However, very strong winds prevent the development of the UHII [31]. Winds of about 6 and 7 m/s are critical values for the existence of the maximum UHII in Seoul (South Korea) and Salamanca (Spain) [32, 33]. In Lisbon, it was observed that from 8 m/s on, strong intensity urban heath islands do not occur (Figure 10(a)). Figure 10(b) demonstrates that UHI occurred with winds in every direction. However, strong UHII occurs more frequently with north and northwestern winds, followed by southwestern and western winds. The considerable number of observations of strong UHII occurred between 21:00 h and 00:00 h (Figure 10(c)).

4. Conclusions

The analysis of the Lisbon mesoscale network data, for the time series between 2004 and 2012, showed a high variability in the urban thermal field. The highest frequencies of > 0°C were found in Restauradores, both during the day and at night, especially in the class between 0 and 2°C. In Monsanto, the highest frequency was found in the class between −2 and 0°C. In Belém, during the summer, the effect of the breezes was observed, attenuating the air temperature and, consecutively, presenting prevalence of < 0°C, as observed in the study of Vasconcelos and Lopes [28].

Urban heat islands were observed throughout the year; however, strong UHI (UHII > 4°C) occurred more often during the summer, where the highest seasonal difference mean (2.1°C) was also recorded, whereas, in the winter, the lower UHI mean was verified (1.7°C).

The median value of the UHI intensity during the night and day periods were, respectively, 2°C and 1.8°C (this last value is slightly different from the one verified by Alcoforado et al. [14] during the day, 1.6°C). Although the number of extreme positive differences during the night are rare (only 114 cases with temperature > than 4°C), these cases must be investigated in future research because they probably correspond to situations of extreme heat stress, which endanger human health in the city and lead to more energy consumption (the maximum UHII observed was 6.1°C).

In Lisbon, the highest frequencies of UHII took place with winds of 2 to 4 m/s and 4 to 6 m/s, which differs from the atmospheric calm pattern defined by Oke [12], due to the importance of the shelter effect from Northern cold or cool winds. The strong UHI intensity occurred, mainly, with north, northwestern, and southwestern winds. Finally, winds blowing above 8 m/s in the Airport area, seem to inhibit the occurrence of strong UHI inside the city.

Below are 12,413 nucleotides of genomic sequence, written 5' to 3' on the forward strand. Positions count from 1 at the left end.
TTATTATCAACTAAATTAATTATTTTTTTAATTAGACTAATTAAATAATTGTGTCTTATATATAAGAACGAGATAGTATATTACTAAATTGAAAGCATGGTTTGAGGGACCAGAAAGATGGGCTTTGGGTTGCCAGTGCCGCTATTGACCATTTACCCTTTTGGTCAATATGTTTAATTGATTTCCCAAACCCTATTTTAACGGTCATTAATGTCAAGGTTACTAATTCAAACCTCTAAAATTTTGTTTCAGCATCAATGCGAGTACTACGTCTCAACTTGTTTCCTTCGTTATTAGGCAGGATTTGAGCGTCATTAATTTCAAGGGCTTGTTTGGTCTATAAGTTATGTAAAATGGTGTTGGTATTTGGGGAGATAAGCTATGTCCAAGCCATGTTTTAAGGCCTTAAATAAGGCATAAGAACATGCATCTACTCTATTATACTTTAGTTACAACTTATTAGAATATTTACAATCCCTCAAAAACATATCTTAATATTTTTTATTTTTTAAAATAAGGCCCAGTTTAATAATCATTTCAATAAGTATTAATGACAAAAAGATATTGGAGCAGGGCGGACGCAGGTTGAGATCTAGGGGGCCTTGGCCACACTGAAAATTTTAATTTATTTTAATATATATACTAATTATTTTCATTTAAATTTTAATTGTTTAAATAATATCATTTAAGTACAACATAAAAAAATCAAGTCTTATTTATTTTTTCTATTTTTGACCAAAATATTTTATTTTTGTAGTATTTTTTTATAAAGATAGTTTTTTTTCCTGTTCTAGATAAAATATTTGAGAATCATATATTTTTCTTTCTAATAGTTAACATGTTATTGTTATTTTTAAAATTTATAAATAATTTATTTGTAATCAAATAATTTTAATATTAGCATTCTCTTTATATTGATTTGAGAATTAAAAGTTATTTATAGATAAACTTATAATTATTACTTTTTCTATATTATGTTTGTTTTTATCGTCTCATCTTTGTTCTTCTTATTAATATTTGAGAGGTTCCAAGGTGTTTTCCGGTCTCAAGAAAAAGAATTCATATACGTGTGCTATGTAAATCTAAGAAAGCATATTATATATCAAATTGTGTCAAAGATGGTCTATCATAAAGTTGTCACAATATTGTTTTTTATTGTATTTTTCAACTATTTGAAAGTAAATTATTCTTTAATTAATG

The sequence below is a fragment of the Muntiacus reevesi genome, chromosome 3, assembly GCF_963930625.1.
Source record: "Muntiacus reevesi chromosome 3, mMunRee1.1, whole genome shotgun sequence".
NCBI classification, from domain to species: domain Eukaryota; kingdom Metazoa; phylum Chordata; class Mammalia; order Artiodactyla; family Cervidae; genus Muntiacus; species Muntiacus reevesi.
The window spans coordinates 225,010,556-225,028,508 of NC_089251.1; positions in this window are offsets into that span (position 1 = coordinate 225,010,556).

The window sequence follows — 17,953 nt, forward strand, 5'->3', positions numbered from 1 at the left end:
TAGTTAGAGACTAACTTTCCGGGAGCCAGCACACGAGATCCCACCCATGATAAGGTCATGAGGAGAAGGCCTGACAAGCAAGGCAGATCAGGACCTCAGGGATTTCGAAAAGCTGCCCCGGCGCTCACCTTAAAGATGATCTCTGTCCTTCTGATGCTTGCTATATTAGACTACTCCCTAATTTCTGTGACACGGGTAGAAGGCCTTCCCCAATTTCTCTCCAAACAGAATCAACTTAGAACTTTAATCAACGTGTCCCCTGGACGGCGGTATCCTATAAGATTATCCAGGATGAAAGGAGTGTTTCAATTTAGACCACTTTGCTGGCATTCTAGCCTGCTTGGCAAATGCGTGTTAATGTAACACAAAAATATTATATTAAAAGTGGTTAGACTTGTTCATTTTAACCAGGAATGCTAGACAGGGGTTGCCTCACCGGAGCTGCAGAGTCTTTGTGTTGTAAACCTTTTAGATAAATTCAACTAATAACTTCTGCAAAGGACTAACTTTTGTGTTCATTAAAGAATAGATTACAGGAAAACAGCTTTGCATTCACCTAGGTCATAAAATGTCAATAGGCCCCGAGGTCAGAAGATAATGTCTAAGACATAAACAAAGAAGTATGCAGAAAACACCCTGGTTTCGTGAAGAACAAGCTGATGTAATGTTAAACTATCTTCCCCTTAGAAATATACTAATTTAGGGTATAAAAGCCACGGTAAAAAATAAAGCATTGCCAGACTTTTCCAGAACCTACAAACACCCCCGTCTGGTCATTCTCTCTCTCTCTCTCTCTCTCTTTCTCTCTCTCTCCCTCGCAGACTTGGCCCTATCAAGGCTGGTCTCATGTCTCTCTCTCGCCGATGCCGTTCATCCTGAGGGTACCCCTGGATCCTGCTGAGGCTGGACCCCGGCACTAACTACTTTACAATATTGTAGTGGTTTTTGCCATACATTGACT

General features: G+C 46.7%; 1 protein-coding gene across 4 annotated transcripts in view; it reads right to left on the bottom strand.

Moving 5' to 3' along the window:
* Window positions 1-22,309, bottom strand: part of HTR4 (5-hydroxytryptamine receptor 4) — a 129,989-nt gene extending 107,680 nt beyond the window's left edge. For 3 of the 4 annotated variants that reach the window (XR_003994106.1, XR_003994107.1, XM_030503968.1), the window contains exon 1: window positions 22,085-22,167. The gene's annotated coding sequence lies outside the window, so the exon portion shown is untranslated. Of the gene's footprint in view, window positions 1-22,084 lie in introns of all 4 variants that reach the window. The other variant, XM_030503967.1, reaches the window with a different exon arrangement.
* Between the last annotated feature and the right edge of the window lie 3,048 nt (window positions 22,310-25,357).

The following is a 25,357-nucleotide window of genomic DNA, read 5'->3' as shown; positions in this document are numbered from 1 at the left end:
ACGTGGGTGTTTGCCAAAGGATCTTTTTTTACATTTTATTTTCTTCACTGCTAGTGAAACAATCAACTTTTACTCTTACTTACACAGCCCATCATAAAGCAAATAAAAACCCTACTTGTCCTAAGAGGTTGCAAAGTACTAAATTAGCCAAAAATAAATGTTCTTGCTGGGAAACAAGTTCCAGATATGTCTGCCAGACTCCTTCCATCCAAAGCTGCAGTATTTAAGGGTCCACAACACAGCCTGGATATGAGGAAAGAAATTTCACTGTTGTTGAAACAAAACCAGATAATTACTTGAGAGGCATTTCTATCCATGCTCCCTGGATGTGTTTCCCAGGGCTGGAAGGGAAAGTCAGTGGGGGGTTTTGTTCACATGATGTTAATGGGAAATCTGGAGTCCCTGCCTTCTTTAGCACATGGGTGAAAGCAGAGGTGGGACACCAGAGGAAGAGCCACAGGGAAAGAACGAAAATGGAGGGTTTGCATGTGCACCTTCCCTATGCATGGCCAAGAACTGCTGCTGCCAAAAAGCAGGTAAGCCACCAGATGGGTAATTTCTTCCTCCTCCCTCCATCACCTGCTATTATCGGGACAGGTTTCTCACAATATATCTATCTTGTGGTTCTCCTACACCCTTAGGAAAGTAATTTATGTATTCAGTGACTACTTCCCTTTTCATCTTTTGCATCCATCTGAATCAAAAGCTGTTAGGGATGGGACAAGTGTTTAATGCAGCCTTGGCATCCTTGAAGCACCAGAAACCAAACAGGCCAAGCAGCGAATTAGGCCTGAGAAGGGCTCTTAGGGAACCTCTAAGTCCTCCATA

Conflict of Interests

The authors declare that there is no conflict of interests regarding the publication of this paper.


This research was elaborated in memory of the authors’ colleague and friend Professor Henrique Andrade (1961–2013), who was the first to implement a temporary meteorological network that would precede the current measurement network. Thanks are due to the colleagues that have worked so hard to keep and improve the mesoscale network, namely, the Ph.D. student Paulo Canário. The network has been financed by the CliMA research group. The authors also thank the São Paulo Research Foundation (FAPESP) for granting the scholarship (grant 12/20598-5) of Elis Dener Lima Alves. The authors are grateful to the anonymous reviewers for providing valuable comments that helped improve the paper.


  1. A. Lopes, J. Saraiva, and M. J. Alcoforado, “Urban boundary layer wind speed reduction in summer due to urban growth and environmental consequences in Lisbon,” Environmental Modelling and Software, vol. 26, no. 2, pp. 241–243, 2011. View at: Publisher Site | Google Scholar
  2. M.-J. Alcoforado and H. Andrade, “Nocturnal urban heat island in Lisbon (Portugal): main features and modelling attempts,” Theoretical and Applied Climatology, vol. 84, no. 1–3, pp. 151–159, 2006. View at: Publisher Site | Google Scholar
  3. M. Kolokotroni, Y. Zhang, and R. Watkins, “The London heat island and building cooling design,” Solar Energy, vol. 81, no. 1, pp. 102–110, 2007. View at: Publisher Site | Google Scholar
  4. I. Zoulia, M. Santamouris, and A. Dimoudi, “Monitoring the effect of urban green areas on the heat island in Athens,” Environmental Monitoring and Assessment, vol. 156, no. 1 4, pp. 275–292, 2009. View at: Publisher Site | Google Scholar
  5. M.-J. Alcoforado, H. Andrade, A. Lopes, and J. Vasconcelos, “Application of climatic guidelines to urban planning. the example of Lisbon (Portugal),” Landscape and Urban Planning, vol. 90, no. 1-2, pp. 56–65, 2009. View at: Publisher Site | Google Scholar
  6. I. Eliasson, “Urban nocturnal temperatures, street geometry and land use,” Atmospheric Environment, vol. 30, no. 3, pp. 379–392, 1996. View at: Publisher Site | Google Scholar
  7. E. Ng, “Policies and technical guidelines for urban planning of high-density cities—air ventilation assessment (AVA) of Hong Kong,” Building and Environment, vol. 44, no. 7, pp. 1478–1488, 2009. View at: Publisher Site | Google Scholar
  8. C. Ren, E. Y. Y. Ng, and L. Katzschner, “Urban climatic map studies: a review,” International Journal of Climatology, vol. 31, no. 15, pp. 2213–2233, 2011. View at: Publisher Site | Google Scholar
  9. H. E. Landsberg, The Urban Climate, Elsevier Science, Amsterdam, The Netherlands, 1981.
  10. P. I. Figuerola and N. A. Mazzeo, “Urban-rural temperature differences in Buenos Aires,” International Journal of Climatology, vol. 18, no. 15, pp. 1709–1723, 1998. View at: Google Scholar
  11. J. P. Montávez, A. Rodríguez, and J. I. Jiménez, “A study of the urban heat island of Granada,” International Journal of Climatology, vol. 20, no. 8, pp. 899–911, 2000. View at: Google Scholar
  12. T. R. Oke, Boundary Layer Climates, Routledge, London, UK, 2nd edition, 1987.